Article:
The parents of Arriani Arroyo, 9, and Lalani Erika Walton, 8, are suing the popular social media platform after they passed away while allegedly attempting to do the viral “Blackout Challenge.

According to a statement from the Social Media Victims Law Center (SMVLC), the wrongful death lawsuits were filed in Los Angeles County Superior Court on behalf of the Arroyo and Walton families. 

Matthew P. Bergman, the founding attorney of SMVLC, said that TikTok should be held accountable for the young girls’ deaths. 

“TikTok needs to be held accountable for pushing deadly content to these two young girls,” Bergman said. “TikTok has invested billions of dollars to intentionally design products that push dangerous content that it knows are dangerous and can result in the deaths of its users.”

Lalani from Tennessee passed away last July when she was found unconscious in her bedroom with a rope around her neck. According to the suit, when police searched her phone and tablet, they found she had been watching Blackout Challenge videos ‘on repeat.’

After receiving her first cellphone on her eighth birthday, Lalani downloaded TikTok and began posting videos of herself singing and dancing. 

Lalani’s mother, Christina Arlington Smith, and stepmother, Rashika Watson, were unaware that TikTok’s algorithm was directing her to its deadly “Blackout Challenge.”

The Clarksville Police determined that Lalani died from self-asphyxiation due to attempting the challenge.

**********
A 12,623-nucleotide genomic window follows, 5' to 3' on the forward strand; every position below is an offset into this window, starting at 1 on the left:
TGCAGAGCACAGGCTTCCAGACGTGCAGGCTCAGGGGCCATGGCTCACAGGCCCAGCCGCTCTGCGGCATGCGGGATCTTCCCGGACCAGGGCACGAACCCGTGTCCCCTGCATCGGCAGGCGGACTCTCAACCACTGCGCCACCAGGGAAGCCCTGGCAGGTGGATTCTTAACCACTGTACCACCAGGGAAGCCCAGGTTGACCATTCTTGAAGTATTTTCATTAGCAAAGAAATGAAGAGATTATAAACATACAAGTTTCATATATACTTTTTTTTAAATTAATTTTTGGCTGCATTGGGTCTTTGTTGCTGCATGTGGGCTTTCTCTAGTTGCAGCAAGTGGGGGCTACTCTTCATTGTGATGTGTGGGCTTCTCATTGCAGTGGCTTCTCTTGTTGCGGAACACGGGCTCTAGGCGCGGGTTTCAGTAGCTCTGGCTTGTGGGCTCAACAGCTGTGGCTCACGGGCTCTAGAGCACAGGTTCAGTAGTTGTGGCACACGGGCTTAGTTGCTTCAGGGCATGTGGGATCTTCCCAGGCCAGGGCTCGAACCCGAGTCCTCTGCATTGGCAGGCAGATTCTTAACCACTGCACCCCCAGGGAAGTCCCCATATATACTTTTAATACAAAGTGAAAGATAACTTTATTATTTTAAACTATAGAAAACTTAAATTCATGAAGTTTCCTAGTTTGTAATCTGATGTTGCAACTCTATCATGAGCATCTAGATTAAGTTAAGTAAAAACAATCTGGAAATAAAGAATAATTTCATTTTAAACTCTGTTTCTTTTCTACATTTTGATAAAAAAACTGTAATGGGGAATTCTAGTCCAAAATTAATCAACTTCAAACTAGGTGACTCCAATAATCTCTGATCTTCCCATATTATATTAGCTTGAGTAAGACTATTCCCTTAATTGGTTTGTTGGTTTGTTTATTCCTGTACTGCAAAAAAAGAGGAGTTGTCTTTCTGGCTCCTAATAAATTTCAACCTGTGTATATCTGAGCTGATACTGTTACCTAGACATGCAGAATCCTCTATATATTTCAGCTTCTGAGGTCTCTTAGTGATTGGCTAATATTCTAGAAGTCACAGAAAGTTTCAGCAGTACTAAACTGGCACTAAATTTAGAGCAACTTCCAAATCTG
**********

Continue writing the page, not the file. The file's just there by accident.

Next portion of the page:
Arriani from Milwaukee passed away after being discovered by her father, Heriberto Arroyo, unresponsive in her bedroom. After being rushed to the hospital and placed on a ventilator, she was found to be brain dead and was later taken off life support.

The SMVLC said Arriani was an active child who enjoyed dancing and ballet. At seven, she began using TikTok and posting videos of herself dancing and singing. Although she gradually started participating in TikTok challenges, many only involved eating and dancing; therefore, Arriani’s parents did not consider them dangerous.

Blavity previously reported the lawsuit of a third child who also passed away from performing the viral TikTok challenge. Tawainna Anderson demands that the social media platform is held responsible for the death of her 10-year-old daughter, Nylah Anderson.

Nylah was discovered by her mother, Tawainna, in her bedroom closet, hanging from a purse strap. Immediately after her accident, Nylah was rushed to the hospital, where she died on Dec. 12.

“You never know what you might find on their phones. You wouldn’t think a 10-year-old would try this. They’re trying because they’re kids and they don’t know better,” Tawainna said. “This is a pain that won’t go away. It’s at the top of my throat. I am so hurt.”

In the blackout challenge, users choke themselves until they lose consciousness before uploading their results to TikTok. The scary challenge was also known as the “Pass out Challenge,” “The Fainting Game,” and “The Game of Choking.”

The Sun reports that millions of videos of people have attempted the challenge on platforms such as TikTok and YouTube since 2021.